Cathedral Square was a hive of activity and, despite its heavy restoration, it has a real original and traditional feel to it. The Cathedral obviously dominates the square with its impressive double bell tower standing proudly and authoritatively over the plaza’s community. An elderly gentleman strutted around the center of the square sporting a huge cigar and a gnarled walking stick. His vocation was to act as a model for any tourists willing to pay a peso or two for the privilege of using him in their family photo. Other brightly dressed maidens paraded the squares, more blatant in their approach. They would accost obvious tourists and almost demand cash. For her part, a large women sat in the shade, with a lace dress with bright red accessories and a magnificent cigar, waving cheerily to passers-by. I really wasn’t sure what her take was, but her colorful presence added to the joyous feeling of the Square.
The cathedral was originally a Jesuit monastery but was consecrated as Havana Cathedral in the late 1700s and, thereafter, the square was renamed to reflect the status of the church. The elaborate front façade of the cathedral has a bundle of columns and, offset against the perpendicular pillars, the design waves heavenward. It’s full of niches and Baroque embellishments. It’s also interesting to note that although the front seems to have perfect symmetry, my eyes seemed to be playing some kind of trickery with my brain. It looked "wrong" and then it clicked: the right-hand bell tower had two fewer windows; but that wasn’t all. When I properly concentrated, I realized that the left hand tower is much narrower than its stocky twin. Odd, but I guess there must be some story to it!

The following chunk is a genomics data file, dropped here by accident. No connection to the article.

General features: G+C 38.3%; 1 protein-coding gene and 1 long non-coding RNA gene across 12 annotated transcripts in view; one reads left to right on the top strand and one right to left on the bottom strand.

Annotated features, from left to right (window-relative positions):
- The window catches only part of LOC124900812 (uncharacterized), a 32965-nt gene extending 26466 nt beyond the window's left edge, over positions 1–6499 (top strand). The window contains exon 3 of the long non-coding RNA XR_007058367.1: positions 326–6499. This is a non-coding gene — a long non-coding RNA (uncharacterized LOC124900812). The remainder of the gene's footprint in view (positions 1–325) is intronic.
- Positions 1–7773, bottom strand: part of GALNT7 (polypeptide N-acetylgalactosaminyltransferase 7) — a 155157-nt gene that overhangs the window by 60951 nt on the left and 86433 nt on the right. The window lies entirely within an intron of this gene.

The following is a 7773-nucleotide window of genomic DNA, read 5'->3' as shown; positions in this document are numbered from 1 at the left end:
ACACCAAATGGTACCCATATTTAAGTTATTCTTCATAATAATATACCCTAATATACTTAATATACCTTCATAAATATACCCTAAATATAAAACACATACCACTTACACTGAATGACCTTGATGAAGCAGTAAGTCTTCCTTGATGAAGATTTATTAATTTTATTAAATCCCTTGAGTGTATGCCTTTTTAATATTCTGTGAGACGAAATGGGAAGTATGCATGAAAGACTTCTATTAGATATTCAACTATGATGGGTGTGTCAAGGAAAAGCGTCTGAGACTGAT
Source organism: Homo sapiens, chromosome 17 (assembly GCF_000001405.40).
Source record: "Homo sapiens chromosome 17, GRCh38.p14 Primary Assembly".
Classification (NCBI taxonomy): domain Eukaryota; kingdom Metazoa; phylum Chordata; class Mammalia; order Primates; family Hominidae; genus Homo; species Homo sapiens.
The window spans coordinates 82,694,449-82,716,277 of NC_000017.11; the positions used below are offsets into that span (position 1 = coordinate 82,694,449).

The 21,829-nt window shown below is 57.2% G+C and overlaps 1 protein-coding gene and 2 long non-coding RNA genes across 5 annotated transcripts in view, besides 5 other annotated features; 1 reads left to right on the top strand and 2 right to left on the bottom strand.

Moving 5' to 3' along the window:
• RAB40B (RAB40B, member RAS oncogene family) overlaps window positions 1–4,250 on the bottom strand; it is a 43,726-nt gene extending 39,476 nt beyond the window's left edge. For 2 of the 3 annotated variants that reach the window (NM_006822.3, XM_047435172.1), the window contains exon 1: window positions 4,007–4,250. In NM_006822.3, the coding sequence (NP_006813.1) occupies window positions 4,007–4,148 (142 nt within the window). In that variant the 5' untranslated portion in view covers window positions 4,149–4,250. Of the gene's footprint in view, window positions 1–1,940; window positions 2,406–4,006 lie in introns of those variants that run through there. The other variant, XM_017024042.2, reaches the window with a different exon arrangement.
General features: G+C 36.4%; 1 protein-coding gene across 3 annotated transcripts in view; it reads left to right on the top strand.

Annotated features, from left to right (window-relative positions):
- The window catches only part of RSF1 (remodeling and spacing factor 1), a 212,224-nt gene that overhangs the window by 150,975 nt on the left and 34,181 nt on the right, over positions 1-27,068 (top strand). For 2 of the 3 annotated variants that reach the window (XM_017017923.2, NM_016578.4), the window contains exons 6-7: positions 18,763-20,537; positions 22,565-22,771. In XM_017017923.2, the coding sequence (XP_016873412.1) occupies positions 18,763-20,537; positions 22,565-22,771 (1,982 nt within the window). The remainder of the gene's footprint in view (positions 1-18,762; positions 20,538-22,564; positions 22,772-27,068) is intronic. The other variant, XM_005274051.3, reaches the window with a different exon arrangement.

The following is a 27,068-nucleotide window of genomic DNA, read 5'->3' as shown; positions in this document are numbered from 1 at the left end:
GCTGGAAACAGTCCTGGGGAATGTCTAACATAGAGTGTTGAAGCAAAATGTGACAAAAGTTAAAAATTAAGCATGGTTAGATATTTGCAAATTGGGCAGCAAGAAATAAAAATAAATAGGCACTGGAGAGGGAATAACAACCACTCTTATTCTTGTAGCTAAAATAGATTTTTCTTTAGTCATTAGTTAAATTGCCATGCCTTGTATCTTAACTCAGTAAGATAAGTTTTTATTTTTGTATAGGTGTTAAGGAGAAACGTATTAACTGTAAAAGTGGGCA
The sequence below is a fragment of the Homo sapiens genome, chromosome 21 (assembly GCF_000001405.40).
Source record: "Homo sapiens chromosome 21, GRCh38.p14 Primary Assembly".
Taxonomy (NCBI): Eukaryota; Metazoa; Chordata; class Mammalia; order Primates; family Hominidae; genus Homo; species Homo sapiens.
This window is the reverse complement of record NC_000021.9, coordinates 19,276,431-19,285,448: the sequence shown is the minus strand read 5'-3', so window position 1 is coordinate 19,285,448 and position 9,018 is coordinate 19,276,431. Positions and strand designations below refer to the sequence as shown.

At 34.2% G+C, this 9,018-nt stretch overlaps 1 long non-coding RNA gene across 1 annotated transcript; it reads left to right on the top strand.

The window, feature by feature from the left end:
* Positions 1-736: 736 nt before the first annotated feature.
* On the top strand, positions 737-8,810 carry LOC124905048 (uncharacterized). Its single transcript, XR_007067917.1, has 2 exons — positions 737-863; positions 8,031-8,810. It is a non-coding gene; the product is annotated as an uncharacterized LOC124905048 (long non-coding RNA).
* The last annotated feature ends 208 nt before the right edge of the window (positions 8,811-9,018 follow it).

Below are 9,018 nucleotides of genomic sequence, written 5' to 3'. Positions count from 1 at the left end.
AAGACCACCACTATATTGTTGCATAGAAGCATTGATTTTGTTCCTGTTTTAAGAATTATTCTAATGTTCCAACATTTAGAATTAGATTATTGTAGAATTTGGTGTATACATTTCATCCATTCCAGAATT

It doesn’t have the grandest of interiors, but I do love to mooch around old churches, so I was well satisfied. On the altars, there are copies of paintings by Rubens and Murillo, and at the one end of the choir section with its dark wooden fitted carved chairs, there are parts of a fresco by Italian artist Giuseppe Perovanni. Apparently, some of Columbus's remains were kept here between 1796 and 1898, and there still is a nice little sculpture of Saint Christopher, Patron Saint of Havana, dating from 1632 and sculpted by Martín Andújar in Seville, Spain. He stands resplendent in front of a lush red carpet sporting his staff, a bright red hat, and scarf. Very fetching! Around the church, you’ll spot a variety of brightly painted carved angels, often I felt given a touch of quiet humor to the otherwise dour interior.
Around the square is the 1720s building currently housing the Colonial Arts Museum and if you've got time to eat, we read that Casa del Marques—part of the El Patio Restaurant—is well worth an inspection. We, unfortunately, were on a limited stay in Havana and needed to press on to see all the key sights.